Dell’s eDellRoot certificate screw-up – what dazed admins need to know
For PC users it’s a case of here we go again. Earlier in 2015, PC giant Lenovo was infamously caught shipping Windows computers with a piece of useless adware containing a self-signed root certificate that opened a massive security hole for customers. This week, it was Dell’s turn. Crowdsourced researchers revealed that the company had suffered the same egregious weakness not once, but twice, this time inside a pair of tools used for remote support.
Lenovo’s issue was more embarrassing than Dell’s – the vulnerability was part of a program called Superfish witlessly put there to serve adverts inside browser sessions – but frankly from a security point this sort of distinction makes no odds. Embedding a self-signed SSL certificate with the private key in an application shipped to large numbers of users is asking for trouble and should not have happened. This sort of configuration would be normal for a development application, not the final software, which should have used a signed certificate in the filestore from a Certificate Authority (CA).
The problem in more detail: Dell’s Foundation Services remote support tool was discovered to have installed a self-signed root certificate identifying itself as ‘eDellRoot’. In common parlance, that offered anyone aware of the issue the possibility of extracting the certificate’s private key to create a means to impersonate any HTTPS website connection they fancied as part of a TLS man-in-the-middle compromise. This is very bad – browsers would accept this borrowed certificate as genuine and in most cases throw up no browser warning. Criminals could also sign malware to make it appear legitimate not to mention delve into encrypted data such as website logins by sniffing laptops connecting through public Wi-Fi.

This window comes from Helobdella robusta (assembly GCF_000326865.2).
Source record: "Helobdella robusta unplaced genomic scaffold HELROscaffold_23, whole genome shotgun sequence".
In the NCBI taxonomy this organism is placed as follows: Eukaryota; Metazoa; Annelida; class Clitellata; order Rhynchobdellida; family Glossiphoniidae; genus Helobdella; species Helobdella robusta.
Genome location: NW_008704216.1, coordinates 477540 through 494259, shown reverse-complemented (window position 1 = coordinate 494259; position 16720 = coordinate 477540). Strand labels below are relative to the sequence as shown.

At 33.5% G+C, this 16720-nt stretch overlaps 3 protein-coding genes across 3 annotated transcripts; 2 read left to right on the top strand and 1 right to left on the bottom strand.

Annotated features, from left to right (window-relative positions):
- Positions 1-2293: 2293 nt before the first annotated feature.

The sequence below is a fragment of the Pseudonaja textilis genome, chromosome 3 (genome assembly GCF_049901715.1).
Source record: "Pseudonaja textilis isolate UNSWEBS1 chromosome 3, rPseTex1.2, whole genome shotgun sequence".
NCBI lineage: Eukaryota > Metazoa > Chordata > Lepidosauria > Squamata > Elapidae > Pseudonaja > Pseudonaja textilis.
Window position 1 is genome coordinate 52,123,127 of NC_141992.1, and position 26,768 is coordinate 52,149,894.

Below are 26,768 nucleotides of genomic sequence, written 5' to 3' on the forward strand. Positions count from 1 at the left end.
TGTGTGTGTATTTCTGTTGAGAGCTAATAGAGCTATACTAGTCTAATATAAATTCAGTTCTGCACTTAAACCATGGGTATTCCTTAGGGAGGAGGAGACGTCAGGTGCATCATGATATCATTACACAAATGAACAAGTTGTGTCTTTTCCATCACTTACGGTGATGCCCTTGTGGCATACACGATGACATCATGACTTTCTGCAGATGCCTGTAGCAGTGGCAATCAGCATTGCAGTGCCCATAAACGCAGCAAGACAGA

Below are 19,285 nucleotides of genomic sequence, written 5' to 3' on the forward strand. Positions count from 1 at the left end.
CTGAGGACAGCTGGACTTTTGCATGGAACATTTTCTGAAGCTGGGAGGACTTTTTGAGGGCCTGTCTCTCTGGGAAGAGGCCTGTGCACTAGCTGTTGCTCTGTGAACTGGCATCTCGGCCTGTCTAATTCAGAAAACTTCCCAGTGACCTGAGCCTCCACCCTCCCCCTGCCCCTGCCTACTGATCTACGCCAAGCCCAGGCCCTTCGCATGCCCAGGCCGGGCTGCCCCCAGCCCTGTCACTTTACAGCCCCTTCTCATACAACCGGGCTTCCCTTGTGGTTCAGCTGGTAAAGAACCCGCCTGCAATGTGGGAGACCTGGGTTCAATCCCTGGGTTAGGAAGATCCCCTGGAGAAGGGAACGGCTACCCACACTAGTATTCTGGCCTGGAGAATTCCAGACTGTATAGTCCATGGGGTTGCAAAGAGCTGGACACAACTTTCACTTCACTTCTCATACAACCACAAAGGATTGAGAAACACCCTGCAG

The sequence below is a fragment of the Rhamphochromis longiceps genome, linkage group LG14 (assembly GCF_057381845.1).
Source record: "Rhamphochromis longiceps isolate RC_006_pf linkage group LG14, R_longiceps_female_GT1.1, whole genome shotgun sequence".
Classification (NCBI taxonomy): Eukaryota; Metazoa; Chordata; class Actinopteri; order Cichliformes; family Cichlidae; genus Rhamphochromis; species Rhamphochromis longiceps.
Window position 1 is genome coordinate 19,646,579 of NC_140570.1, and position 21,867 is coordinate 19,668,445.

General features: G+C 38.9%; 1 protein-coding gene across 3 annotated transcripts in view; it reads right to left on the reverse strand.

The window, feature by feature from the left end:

The size of the risk? Potentially huge for any system lacking remediation (see below). This must be addressed urgently.
That all? Apparently a second tool, Dell System Detect (DSD), has been discovered trying the same insecure trick with a self-signed certificate called DSDTestProvider. The Dell private PKI keys used to create these certificates are now insecure.
How was it discovered? Technical users and interested researchers talking to one another on Reddit and other sites.